Dei'ah veDibur - Information & Insight

A Window into the Chareidi World

4 Teves 5762 - December 19, 2001 | Mordecai Plaut, director Published Weekly









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Death at Emmanuel
by A. Zisman

At around 6:00 p.m., as the lights of Emmanuel came into view, passengers on the bus from Bnei Brak had begun to stand up, straighten the wrinkles out of their clothes and gather their belongings -- when the bomb went off. Arab terrorists lying in wait on the hill alongside the road detonated two bombs. The explosions were not particularly powerful, but were enough to kill several of the passengers and to cause considerable damage to the bus.

The injured driver used the last of his strength to continue forward several hundred meters in the direction of Emmanuel; later it was clear that this saved the lives of most of the surviving passengers on the bus.

At this point one of the three ambushing terrorists descended from the hill to the north of the road. He hurled hand grenades toward passengers as they tried to flee from the bus. His next target was a line of cars that had been traveling behind the bus. He weaved through the cars, shooting at people inside at close range. Two other terrorists fired from a distance.

When the doors would not open, the passengers tried to escape through the shattered windows. Those who managed to extricate themselves straggled toward the center of Emmanuel where they awaited assistance. Meanwhile the terrorists were shooting.

The driver of one of the cars summoned a Border Patrol jeep that proceeded to the scene of the attack, followed by a police car and an IDF jeep, and waged a battle with the terrorists. During the exchange of gunfire, one of the Border Patrol soldiers was killed and several of the soldiers and policemen were wounded. Eventually they managed to shoot and wound the terrorist on the road. The IDF jeep ran him over, killing him.

Evacuating the wounded was complicated by the circumstances of the attack. Unlike previous incidents of this kind, the terrorists remained on hand shooting, which caused great confusion at the scene.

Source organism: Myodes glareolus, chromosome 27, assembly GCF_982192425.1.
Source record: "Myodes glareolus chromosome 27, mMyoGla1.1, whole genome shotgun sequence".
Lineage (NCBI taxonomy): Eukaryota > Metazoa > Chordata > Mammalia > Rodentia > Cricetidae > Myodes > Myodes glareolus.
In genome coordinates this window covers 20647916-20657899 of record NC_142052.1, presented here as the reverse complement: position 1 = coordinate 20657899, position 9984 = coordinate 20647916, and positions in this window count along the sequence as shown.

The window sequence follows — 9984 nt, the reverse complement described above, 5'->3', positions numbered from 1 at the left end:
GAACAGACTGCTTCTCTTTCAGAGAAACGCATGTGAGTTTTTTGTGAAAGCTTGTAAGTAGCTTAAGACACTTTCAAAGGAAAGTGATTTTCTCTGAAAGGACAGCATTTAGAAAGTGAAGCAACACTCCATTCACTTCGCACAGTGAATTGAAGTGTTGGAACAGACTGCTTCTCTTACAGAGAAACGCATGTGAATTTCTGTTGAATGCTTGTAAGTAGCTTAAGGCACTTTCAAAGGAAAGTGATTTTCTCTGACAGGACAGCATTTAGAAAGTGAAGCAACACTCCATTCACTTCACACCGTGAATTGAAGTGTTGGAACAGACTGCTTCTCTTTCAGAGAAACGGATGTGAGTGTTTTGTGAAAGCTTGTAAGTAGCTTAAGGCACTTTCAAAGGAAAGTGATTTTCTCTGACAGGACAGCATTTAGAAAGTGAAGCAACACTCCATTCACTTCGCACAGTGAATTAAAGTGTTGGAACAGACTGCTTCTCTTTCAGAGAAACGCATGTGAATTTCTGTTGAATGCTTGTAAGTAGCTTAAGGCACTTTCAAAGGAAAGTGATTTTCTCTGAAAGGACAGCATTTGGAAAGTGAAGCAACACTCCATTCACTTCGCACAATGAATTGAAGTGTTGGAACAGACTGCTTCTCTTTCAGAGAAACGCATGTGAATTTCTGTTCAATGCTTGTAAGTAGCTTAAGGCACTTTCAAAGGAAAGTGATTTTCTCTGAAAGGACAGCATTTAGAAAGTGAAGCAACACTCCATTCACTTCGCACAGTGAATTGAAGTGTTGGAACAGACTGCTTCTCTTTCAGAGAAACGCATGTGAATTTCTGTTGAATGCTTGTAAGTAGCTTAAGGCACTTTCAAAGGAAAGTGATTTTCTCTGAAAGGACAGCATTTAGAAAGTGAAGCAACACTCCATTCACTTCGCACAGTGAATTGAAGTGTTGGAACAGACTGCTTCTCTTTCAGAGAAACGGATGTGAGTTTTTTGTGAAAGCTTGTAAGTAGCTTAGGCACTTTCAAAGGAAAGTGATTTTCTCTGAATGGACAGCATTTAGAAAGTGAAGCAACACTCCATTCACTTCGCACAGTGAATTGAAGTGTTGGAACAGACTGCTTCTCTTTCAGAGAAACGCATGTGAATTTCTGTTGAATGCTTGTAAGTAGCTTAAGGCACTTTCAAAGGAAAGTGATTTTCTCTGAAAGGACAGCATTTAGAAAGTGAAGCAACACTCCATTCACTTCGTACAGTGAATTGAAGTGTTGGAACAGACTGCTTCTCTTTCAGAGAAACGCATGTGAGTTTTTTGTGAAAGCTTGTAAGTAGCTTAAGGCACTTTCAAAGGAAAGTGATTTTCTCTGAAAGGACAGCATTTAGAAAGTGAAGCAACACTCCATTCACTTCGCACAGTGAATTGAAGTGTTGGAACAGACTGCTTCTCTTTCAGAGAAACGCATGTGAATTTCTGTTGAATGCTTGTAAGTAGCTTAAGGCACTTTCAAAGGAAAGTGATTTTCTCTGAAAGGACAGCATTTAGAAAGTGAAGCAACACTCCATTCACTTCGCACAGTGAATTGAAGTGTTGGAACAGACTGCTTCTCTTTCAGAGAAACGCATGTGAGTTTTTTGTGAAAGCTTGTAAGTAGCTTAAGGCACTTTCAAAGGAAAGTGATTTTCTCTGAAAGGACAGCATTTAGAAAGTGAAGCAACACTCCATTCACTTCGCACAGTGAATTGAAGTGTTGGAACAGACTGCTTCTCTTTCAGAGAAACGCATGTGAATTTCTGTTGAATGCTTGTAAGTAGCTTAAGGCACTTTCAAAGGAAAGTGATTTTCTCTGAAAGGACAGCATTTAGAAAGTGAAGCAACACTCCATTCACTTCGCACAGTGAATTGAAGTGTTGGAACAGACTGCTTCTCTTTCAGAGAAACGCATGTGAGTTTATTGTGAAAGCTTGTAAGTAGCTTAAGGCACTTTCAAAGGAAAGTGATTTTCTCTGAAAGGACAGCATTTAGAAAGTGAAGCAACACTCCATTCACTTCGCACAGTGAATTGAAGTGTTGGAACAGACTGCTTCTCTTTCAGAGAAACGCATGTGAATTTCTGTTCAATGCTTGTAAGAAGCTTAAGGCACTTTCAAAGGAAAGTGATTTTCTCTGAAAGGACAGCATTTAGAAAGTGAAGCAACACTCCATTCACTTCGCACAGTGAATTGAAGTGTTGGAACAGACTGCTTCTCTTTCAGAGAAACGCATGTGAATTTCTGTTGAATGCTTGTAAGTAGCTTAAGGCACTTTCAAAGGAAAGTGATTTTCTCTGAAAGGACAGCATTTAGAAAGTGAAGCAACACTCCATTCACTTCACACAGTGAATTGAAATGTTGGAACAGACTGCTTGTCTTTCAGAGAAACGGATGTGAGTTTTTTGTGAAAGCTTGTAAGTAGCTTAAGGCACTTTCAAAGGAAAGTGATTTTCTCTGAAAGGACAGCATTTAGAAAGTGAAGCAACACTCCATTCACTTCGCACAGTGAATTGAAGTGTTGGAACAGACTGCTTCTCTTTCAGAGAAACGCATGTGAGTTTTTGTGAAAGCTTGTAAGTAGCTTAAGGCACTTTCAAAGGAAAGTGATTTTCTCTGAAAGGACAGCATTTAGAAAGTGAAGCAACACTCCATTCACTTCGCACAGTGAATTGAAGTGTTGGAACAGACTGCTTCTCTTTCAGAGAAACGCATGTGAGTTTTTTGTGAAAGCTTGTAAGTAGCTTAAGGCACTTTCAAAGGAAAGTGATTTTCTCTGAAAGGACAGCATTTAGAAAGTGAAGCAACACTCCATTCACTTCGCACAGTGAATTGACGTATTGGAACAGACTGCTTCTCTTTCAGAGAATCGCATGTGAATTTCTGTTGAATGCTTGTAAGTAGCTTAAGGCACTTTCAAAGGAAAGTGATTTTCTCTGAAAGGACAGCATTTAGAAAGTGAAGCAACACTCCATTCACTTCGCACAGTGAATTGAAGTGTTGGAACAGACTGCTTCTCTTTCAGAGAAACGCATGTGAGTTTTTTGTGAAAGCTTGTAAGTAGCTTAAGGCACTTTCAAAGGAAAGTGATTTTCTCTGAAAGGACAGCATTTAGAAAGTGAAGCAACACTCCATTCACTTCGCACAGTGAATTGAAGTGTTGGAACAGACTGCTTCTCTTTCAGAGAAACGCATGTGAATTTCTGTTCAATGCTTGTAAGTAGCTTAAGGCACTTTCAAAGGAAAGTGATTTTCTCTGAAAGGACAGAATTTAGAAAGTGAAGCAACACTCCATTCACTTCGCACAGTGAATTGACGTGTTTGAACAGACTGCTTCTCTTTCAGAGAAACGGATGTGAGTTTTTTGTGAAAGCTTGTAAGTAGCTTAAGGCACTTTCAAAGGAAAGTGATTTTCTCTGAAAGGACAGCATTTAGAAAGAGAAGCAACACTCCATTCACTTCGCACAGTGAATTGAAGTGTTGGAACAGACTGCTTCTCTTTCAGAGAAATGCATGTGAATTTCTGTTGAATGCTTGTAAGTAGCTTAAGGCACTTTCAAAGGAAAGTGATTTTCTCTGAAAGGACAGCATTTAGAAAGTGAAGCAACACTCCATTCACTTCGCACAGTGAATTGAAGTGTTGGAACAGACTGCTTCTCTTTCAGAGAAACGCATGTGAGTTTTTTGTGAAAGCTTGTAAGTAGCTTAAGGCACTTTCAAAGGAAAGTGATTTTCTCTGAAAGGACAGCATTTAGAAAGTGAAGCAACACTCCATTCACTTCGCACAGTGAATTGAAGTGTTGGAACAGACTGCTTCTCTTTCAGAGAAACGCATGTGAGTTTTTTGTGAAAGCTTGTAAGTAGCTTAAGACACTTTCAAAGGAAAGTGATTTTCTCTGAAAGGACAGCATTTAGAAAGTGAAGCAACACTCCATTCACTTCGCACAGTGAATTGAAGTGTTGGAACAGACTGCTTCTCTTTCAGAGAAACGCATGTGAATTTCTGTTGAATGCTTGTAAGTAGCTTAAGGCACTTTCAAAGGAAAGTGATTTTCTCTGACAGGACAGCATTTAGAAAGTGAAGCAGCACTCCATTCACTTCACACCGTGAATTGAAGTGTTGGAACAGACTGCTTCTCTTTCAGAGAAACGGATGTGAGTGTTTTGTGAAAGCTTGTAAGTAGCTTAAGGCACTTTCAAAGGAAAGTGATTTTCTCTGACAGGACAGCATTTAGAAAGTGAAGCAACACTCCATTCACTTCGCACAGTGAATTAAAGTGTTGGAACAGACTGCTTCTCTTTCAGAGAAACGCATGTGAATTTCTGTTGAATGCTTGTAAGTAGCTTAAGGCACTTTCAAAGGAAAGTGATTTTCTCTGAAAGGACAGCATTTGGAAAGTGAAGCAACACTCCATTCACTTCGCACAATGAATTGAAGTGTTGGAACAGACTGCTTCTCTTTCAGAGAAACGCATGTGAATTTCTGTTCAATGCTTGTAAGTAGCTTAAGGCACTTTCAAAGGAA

When the bodies were eventually taken away by ZAKA workers -- who collected all of the victims' remains for burial with mesirus nefesh -- the bodies were transported to the Medical Forensic Institute at Abu Kabir, where the work of identifying the victims got underway immediately. By the middle of the night most of those killed in the attack had been identified by relatives and Emmanuel residents.

The Emmanuel Local Council set up a round-the-clock post to organize care for the families of those who were killed and to coordinate the levayas in cooperation with the Local Religious Council, headed by Rav Yehoshua Levine.

Thousands of participants attended the levayas held last Thursday for the ten people murdered in the terrorist attack Wednesday evening at the entrance to Emmanuel, Hashem yikom domom.

The "Lebanonization" of Shomron

Until last week's attack the area surrounding Emmanuel was considered among the quietest sectors in Judea and Samaria-- one of the reasons why buses with bulletproof protection were not used throughout the day. The IDF classified the zone as a "low-risk area for terrorist attacks."

Yet this attack proved otherwise. Army personnel noted that the method used in the recent attack resembles a tactic commonly employed by Hizbullah in Lebanon: a bomb is placed on the road and detonated when a target vehicle passes, and immediately after the explosion ambushers open fire to increase the number of casualties. Until now this type of attack was unknown in Judea, Samaria and Gaza.

The combination of explosives and shooting requires careful planning and indicates that the attackers had thorough knowledge of the environs and sufficient time to lay the bombs and detonate them in the early evening. The assault was also not entirely a suicide attack: two of the terrorists managed to escape, retreating into Palestinian Authority-held territory, where in all likelihood they received a hero's welcome.

The three assailants were members of a known Hamas band in Nablus. Their names were handed over to the Palestinian Authority on several occasions, but the PA did not arrest them. The terrorist killed during the attack was Assam Richan, 21, a third-year medical student at A-Najech University in Nablus.

Hamas was believed solely responsible for the attack near Emmanuel, although a Fatah-affiliated group, the Al-Aksa Martyrs Brigades, originally claimed responsibility. According to some reports, it was a joint operation of the two groups.

Military analysts noted that the "Lebanonization" of the territories presents a major challenge to the IDF. Anyone who speaks of a possible solution to prevent terrorist attacks must keep in mind that Israel spent years in search of a solution in Lebanon, and all efforts failed; eventually the government ordered a withdrawal.